Before dawn, neighbours heard him arguing with his girlfriend at their small home at the edge of the village. Police said she told him she was leaving him.

Media, citing neighbours, reported that Panya’s lawyer had asked him to show evidence of good character.  Another neighbour he had seen Panya’s mother with his degree certificate.

When he returned home, police said, Panya’s girlfriend and her son were gone. Around midday, he left in a white pickup truck. Turning a corner, he crashed into a man on a motorcycle outside a small shop. He rolled down the window and shot him, according to witness Sombat Rattani, who ran the shop.

The mortally wounded man crawled towards the shop, pleading for help, Sombat said. He glimpsed Panya through the window, his gun pointed at him, and thought he was also going to die. They knew each other. Panya had bought water from his shop.

Panya did not shoot. Instead, he drove to an intersection where he crashed into a group of people, left his truck, and stabbed them. Three died and several were wounded.

From there he drove to the administrative complex where the Uthai Sawan Child Development Centre, a pink, one-storey building, is located next to a government office. Teachers in the preschool had put the children down for their nap by the time Panya arrived about 12.30pm.

He attacked people in the courtyard, shooting some, slashing others with a long blade that farmers use for hacking trees. Two died immediately, three in hospital.

“Everything happened so quickly and there was blood everywhere,” said office worker Kittisak Polprakap, 29. “I saw the wounded and dead sitting together at a table as if nothing had happened.”

People ran. Two women employees, Jidapha Boonsom, 48, and Saowaluk Keeta, 25, dashed into an office looking out onto the nursery. Some staff called the police, and were told they were busy elsewhere.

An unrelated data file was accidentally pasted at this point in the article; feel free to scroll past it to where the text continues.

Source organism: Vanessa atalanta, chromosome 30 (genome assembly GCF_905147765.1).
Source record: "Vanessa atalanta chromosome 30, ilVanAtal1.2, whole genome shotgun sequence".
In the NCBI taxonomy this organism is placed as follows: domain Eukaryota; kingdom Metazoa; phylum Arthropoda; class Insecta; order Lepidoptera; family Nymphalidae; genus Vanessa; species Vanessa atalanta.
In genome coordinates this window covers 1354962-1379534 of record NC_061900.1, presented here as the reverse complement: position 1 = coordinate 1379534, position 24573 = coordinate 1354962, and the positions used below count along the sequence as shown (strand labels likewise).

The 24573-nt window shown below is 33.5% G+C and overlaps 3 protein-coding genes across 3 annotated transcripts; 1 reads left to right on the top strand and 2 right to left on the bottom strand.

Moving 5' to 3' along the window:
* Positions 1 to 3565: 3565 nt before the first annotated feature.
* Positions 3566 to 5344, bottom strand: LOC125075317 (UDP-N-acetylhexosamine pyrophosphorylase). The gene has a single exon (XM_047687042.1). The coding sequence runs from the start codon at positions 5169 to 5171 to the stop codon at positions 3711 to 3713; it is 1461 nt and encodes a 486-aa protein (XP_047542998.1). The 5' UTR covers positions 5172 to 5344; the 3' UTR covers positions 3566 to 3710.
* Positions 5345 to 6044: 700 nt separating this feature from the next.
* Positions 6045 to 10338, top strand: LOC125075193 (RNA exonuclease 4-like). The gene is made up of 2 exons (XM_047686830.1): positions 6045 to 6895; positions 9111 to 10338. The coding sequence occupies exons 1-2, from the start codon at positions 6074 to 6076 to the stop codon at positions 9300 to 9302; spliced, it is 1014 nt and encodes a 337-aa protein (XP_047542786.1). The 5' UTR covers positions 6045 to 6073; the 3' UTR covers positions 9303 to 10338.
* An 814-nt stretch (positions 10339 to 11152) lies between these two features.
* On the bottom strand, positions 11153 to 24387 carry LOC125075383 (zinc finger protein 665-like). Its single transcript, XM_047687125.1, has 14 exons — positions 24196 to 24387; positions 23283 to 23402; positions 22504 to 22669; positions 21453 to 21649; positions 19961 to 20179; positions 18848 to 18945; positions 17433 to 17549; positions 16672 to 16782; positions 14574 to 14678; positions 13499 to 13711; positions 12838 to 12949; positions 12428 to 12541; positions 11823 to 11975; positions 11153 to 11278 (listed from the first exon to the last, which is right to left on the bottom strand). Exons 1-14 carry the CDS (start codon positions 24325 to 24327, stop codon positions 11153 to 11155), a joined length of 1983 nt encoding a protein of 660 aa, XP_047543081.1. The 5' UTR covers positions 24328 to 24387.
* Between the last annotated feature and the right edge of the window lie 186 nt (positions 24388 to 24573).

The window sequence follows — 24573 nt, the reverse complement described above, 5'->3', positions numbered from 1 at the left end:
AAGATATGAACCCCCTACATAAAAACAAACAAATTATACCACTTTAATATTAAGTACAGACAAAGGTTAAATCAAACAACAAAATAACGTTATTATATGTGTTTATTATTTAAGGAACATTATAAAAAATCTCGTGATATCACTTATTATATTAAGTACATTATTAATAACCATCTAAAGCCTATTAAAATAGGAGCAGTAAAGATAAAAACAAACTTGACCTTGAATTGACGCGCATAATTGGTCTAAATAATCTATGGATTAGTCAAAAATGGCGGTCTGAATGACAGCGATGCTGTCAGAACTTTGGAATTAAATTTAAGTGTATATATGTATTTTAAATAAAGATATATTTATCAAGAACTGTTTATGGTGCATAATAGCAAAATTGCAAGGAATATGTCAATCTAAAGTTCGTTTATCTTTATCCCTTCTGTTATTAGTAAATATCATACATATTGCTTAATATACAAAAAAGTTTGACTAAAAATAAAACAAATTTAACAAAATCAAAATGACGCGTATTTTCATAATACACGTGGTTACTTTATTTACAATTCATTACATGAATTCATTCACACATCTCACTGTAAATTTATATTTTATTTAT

Panya shot twice at the nursery door and kicked it open, a witness told media. For about 20 minutes he went from room to room, shooting teachers and slashing the children with his hacking blade.

Some teachers fled over a wall but not Supaporn Pramongmook, 26, who was eight-months pregnant. Another teacher, Maliwan Lasopha, tried to plead with Panya. They had played together as children. He killed them both.

The office workers said Panya emerged calmly holding the long blade and drove off.

News of the violence spread with photos showing up on social media. Suwimon Sudfanpitak, the aunt of one of the children killed that day, rushed to the complex to see two bodies outside the nursery. “His teacher came to apologise, saying there was nothing that she could do to save the kids,” she said.

The only child to emerge from the nursery unscathed, a three-year-old called Ammy, was carried out with a blanket covering her eyes.

After driving back to his neighbourhood, Panya was approached by a neighbour. “What are you doing?” the man asked. “I’m here to fucking kill you,” Panya replied. He shot the neighbour dead before fatally attacking another, said witness Phuwan Polyeam.

Sheltering in her house with her two young children, her hand clamped over the mouth of her son to keep him quiet, she sent her mother-in-law, Suwan Tonsomsen, frantic messages. “He is here,” one read.

Suwan’s phone records showed numerous calls to the police. “They said there were not enough police,” she said, and they had to wait for a commando unit. “It took them a while,” she said.

Suwan said that after Panya tried to set fire to their car he left. He walked back to his house where, around 3pm, he burned his truck, shot dead his girlfriend, her son and then himself. He was his 37th victim.

The community is reeling. “Everyone gets depressed,” shopkeeper Sombat said. “But the solution is not crime. Why did he attack and hurt children? That is what we’re asking.”